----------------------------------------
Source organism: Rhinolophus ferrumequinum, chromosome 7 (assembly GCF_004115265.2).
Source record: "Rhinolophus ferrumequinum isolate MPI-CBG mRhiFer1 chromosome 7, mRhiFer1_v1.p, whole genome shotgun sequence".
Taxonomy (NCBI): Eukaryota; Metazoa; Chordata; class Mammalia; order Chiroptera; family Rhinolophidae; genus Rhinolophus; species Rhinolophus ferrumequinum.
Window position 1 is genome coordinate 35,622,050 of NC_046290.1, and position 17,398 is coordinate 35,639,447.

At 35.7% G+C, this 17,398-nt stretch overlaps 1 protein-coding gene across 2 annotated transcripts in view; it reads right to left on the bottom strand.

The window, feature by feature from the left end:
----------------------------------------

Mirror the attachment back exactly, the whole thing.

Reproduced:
Source organism: Rhinolophus ferrumequinum, chromosome 7 (assembly GCF_004115265.2).
Source record: "Rhinolophus ferrumequinum isolate MPI-CBG mRhiFer1 chromosome 7, mRhiFer1_v1.p, whole genome shotgun sequence".
Taxonomy (NCBI): Eukaryota; Metazoa; Chordata; class Mammalia; order Chiroptera; family Rhinolophidae; genus Rhinolophus; species Rhinolophus ferrumequinum.
Window position 1 is genome coordinate 35,622,050 of NC_046290.1, and position 17,398 is coordinate 35,639,447.

At 35.7% G+C, this 17,398-nt stretch overlaps 1 protein-coding gene across 2 annotated transcripts in view; it reads right to left on the bottom strand.

The window, feature by feature from the left end: